Ray Tsang's tips & tricks for Docker permalink
Ray Tsang, Developer Advocate at Google, gave a presentation titled Docker Tips and Tricks for Java Developers to the Chicago Java User’s Group today. Despite having run Docker in production for nearly 2 years, I got a ton out of it. Ray Tsang is also an avid traveler and photographer and can be reached on Twitter, LinkedIn and GitHub (but mostly via Twitter).
Tips for all Docker containers
Minimize layers as much as possible
Each layer takes up extra space.
RUN commands into a single line if possible using the and (
&&) and pipe (
|) shell operators.
There are some caveats to this detailed in other tips below.
FROM debian:jessie RUN apt-get -y update RUN apt-get -y install curl openjdk8
FROM debian:jessie RUN apt-get -y update && apt-get -y install curl openjdk8
Never write to the container filesystem
The filesystem sticks around long after the container has stopped and you can fill up the disk of the host machine. Instead, write your logs to stdout and if you need to write application data to disk, mount a volume in the container and write to that.
If you do happen to fill up your disk, use the following command to remove abandoned docker filesystems still on your host:
docker system prune
And when you’re running a docker container, use the
--rm flag to automatically clean up the container and its filesystem after it stops.
docker run --rm nginx
It’s handy to set up an
alias in your
.bashrc file to do this for you:
alias drrm=docker run --rm
Never use latest
When extending Docker images in your own custom Dockerfile using the
FROM directive, if you use the latest tag of that base image, it makes your Docker container build non-deterministic.
Instead, explicitly pin the version of the base image you’re extending to prevent this from happening.
Stacksmith by Bitnami can help you generate version-safe Dockerfiles for all software stacks.
On the other side, always tag your images, preferably with a semantically versioned number AND a short hash of the build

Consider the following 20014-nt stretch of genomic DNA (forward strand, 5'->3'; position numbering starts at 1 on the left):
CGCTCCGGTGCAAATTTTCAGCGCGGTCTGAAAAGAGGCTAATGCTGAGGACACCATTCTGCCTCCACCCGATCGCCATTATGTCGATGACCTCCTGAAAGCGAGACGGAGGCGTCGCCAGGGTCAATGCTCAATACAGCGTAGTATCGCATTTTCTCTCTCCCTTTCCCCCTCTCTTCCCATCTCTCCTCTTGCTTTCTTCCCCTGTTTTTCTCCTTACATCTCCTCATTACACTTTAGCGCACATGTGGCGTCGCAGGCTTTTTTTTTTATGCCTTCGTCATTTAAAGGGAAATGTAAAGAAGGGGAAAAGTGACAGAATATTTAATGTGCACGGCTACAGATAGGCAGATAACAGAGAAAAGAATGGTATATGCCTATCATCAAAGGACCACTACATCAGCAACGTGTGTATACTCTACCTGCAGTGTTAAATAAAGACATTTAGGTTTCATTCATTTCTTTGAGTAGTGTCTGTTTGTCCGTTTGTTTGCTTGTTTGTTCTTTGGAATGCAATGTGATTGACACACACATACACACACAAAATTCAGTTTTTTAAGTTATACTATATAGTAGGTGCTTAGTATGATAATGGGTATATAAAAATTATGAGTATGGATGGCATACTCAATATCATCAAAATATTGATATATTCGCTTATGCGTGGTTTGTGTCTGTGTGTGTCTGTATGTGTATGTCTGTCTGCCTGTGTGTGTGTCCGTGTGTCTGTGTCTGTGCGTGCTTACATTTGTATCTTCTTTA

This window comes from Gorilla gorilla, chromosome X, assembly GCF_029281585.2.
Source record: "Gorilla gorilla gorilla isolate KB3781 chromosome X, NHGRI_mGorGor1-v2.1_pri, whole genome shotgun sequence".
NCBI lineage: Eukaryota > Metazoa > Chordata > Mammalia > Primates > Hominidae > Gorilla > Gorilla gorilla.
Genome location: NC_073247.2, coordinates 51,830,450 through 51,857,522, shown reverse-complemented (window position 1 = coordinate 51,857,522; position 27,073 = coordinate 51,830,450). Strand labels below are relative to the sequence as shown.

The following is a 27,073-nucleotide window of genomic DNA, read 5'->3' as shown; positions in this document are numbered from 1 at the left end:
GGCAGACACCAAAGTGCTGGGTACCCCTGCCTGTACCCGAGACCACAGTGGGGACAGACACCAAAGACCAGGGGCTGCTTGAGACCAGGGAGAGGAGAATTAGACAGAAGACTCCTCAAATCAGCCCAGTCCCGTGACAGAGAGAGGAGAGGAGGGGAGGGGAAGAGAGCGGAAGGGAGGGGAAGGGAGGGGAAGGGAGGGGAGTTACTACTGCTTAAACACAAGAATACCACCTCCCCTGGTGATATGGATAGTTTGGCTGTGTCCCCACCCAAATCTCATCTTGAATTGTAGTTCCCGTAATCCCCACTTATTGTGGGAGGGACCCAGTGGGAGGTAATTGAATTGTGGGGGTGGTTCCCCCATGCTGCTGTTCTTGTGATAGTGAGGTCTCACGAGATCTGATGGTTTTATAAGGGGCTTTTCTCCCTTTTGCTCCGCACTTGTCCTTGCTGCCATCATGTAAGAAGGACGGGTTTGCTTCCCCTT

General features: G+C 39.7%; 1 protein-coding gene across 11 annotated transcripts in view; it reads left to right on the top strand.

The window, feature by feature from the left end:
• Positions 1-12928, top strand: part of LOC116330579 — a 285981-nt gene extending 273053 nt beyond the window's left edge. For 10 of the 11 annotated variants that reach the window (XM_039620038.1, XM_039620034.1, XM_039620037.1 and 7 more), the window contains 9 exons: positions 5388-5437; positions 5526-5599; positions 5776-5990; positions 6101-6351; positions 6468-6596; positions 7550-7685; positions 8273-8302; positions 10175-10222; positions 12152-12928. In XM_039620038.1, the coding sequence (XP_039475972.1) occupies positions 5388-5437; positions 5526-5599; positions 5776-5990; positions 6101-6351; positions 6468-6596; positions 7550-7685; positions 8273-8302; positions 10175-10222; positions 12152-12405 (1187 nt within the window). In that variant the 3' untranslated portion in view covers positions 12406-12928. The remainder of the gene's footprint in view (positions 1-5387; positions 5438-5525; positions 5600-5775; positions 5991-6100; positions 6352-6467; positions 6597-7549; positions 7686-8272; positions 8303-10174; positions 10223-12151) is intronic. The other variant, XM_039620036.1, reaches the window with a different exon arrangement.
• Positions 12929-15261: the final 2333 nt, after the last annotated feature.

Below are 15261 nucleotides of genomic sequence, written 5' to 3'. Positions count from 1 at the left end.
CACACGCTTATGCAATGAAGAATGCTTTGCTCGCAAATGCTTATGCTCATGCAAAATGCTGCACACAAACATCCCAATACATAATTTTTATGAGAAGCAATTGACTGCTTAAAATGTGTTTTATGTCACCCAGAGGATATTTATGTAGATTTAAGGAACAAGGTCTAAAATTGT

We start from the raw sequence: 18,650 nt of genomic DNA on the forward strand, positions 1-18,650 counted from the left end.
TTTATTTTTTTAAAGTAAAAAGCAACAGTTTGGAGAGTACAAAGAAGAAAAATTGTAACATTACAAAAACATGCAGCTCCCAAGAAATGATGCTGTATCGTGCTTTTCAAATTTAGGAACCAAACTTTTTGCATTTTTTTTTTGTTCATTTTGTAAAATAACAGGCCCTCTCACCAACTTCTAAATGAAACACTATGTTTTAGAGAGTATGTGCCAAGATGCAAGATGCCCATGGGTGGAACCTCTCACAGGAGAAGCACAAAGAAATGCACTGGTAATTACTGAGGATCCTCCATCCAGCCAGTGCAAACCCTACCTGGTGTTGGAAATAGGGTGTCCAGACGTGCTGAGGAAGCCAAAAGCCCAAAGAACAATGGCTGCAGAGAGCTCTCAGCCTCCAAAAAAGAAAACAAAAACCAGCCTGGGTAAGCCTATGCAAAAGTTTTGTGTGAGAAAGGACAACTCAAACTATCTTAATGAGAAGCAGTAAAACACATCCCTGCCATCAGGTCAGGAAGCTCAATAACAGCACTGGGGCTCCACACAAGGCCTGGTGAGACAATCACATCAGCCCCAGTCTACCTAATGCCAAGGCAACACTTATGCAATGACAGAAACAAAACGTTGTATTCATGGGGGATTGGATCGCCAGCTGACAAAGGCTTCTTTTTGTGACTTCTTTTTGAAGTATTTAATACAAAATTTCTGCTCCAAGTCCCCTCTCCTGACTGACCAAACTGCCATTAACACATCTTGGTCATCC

docker build -t uptake/myapp
docker build -t uptake/myapp:2.0-4fce3 .
Never run processes as the root user
While Docker is great at resource isolation, you don’t do everything as root for a reason.
Set a user to run the process as using the
USER directive in your Dockerfile.
Don’t chown a directory
COPY files and directories into a Docker image, the operation is performed as the root user.
If you need access to those files as a different user (because you set the
USER directive as described above), you might have some trouble.
The easy solution is to include a
RUN directive that changes the permissions or ownership of those files:
FROM nginx:1.13.2-alpine COPY . /usr/share/nginx/html RUN chown -R nginx:nginx /usr/share/nginx/html
But in doing this, Docker creates an extra layer that’s the size of all of the files in that directory which can result in a container that’s double the size of the files within it!!!
Run a shared or remote Docker daemon
This caches base image layers, custom image layers and other dependencies.
This requires configuring the docker command to target the remote daemon.
Docker Machine offers a
-d/--driver flag when creating a new docker machine that will automatically set up the Docker host in the cloud provider of your choice:
docker-machine create -d google
Use multistage builds in single Dockerfile to build your application and export results into smaller base image
Doing so caches your build dependencies in the remote docker host, shortening build times further. The resulting image is smaller and lighter (especially if you use an alpine linux base image).